Efficient production of ethanol from raw starch by a mated diploid Saccharomyces cerevisiae with integrated α-amylase and glucoamylase genes
The goal of this research was to construct a stable and efficient process for the production of ethanol from raw starch, using a recombinant Saccharomyces cerevisiae, which is productive even under conditions such as non-selection or long-term operation. Three recombinant yeast strains were used, two haploid strains (MT8-1SS and NBRC1440SS) and one diploid strain (MN8140SS). The recombinant strains were constructed by integrating the glucoamylase gene from Rhizopus oryzae fused with the 3′-half of the α-agglutinin gene as the anchor protein, and the α-amylase gene from Streptococcus bovis, respectively, into their chromosomal DNA by homologous recombination. The diploid strain MN8140SS was constructed by mating these opposite types of integrant haploid strains in order to enhance the expression of integrated amylase genes. The diploid strain had the highest ethanol productivity and reusability during fermentation from raw starch. Moreover, the ethanol production rate of the integrant diploid strain was maintained when batch fermentation was repeated three times (0.67, 0.60, and 0.67 g/l/h in each batch). These results clearly show that a diploid strain developed by mating two integrant haploid strains is useful for the establishment of an efficient ethanol production process.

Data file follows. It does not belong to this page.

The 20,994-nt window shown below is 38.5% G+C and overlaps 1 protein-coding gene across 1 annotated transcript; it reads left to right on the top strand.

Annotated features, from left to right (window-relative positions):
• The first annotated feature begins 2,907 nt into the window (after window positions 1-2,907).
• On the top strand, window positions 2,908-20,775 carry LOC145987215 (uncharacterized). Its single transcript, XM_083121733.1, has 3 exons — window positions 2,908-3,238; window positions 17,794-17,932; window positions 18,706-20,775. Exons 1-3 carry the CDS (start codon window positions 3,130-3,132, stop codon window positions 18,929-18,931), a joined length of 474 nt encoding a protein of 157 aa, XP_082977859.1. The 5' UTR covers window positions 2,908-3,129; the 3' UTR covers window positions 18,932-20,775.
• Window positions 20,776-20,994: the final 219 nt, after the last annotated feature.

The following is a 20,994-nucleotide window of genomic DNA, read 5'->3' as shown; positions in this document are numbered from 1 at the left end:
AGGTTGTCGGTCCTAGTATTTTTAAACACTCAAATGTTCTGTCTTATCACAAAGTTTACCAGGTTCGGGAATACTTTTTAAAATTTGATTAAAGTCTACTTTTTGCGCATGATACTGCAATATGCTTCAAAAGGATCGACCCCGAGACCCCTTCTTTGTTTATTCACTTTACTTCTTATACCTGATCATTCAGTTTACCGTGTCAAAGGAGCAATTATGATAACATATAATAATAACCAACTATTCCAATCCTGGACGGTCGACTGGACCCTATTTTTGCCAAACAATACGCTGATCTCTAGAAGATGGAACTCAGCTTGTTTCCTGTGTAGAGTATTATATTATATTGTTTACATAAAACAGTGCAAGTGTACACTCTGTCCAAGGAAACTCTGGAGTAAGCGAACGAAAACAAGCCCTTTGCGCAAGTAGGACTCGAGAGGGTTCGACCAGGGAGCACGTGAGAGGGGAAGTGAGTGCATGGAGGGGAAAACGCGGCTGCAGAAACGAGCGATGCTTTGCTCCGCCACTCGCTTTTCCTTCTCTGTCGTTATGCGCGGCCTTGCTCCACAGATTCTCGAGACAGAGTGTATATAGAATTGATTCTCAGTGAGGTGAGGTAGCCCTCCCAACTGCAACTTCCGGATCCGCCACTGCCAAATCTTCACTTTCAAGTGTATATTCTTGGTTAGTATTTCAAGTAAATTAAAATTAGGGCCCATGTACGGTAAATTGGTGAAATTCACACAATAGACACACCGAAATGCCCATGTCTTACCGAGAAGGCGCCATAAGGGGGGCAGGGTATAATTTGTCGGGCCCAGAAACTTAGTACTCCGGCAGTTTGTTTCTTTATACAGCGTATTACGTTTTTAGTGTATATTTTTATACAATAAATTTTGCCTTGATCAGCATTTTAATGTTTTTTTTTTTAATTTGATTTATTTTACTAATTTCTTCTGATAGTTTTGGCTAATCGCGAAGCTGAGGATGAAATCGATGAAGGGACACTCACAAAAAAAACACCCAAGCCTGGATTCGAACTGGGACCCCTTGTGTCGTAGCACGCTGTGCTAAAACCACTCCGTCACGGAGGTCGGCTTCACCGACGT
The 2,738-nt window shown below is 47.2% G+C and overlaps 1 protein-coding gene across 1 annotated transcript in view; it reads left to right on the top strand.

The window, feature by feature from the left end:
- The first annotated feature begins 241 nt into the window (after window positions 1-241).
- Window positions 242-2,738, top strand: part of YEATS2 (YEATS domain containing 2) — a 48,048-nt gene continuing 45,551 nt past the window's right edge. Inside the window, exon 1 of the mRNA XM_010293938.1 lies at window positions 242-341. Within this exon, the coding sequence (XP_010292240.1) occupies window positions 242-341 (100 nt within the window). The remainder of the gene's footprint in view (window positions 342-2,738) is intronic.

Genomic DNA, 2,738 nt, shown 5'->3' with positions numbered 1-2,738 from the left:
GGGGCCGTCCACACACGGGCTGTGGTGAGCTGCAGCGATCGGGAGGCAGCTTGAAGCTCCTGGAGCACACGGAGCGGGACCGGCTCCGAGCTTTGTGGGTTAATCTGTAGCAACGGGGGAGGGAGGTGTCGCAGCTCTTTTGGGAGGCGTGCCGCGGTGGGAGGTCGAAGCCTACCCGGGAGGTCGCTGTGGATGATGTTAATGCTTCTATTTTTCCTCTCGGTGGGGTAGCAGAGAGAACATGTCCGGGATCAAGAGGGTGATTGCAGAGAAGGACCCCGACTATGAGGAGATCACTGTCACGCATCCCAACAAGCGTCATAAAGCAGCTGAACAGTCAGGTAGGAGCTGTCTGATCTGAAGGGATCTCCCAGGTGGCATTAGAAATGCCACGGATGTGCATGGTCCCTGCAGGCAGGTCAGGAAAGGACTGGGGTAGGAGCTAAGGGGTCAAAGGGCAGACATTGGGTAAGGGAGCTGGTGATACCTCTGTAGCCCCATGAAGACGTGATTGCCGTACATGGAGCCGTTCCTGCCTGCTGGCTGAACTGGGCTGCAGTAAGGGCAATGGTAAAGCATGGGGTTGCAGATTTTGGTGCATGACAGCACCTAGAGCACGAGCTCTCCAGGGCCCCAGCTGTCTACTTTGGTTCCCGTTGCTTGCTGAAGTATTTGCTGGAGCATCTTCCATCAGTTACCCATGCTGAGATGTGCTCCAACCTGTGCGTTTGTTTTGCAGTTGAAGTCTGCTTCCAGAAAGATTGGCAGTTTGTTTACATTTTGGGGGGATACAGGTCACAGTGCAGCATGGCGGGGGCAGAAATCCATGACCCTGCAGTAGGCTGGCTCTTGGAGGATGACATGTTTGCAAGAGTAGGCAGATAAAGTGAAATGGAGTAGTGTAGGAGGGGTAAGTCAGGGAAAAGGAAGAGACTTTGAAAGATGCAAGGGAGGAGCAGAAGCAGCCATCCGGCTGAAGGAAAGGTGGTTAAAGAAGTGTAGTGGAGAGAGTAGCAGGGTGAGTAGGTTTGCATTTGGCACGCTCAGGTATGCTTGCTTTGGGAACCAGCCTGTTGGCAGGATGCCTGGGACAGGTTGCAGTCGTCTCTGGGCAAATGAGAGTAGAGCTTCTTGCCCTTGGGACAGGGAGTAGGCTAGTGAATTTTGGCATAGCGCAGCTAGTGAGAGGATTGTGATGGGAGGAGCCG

Journal: Enzyme and Microbial Technology - Volume 44, Issue 5, 6 May 2009, Pages 344–349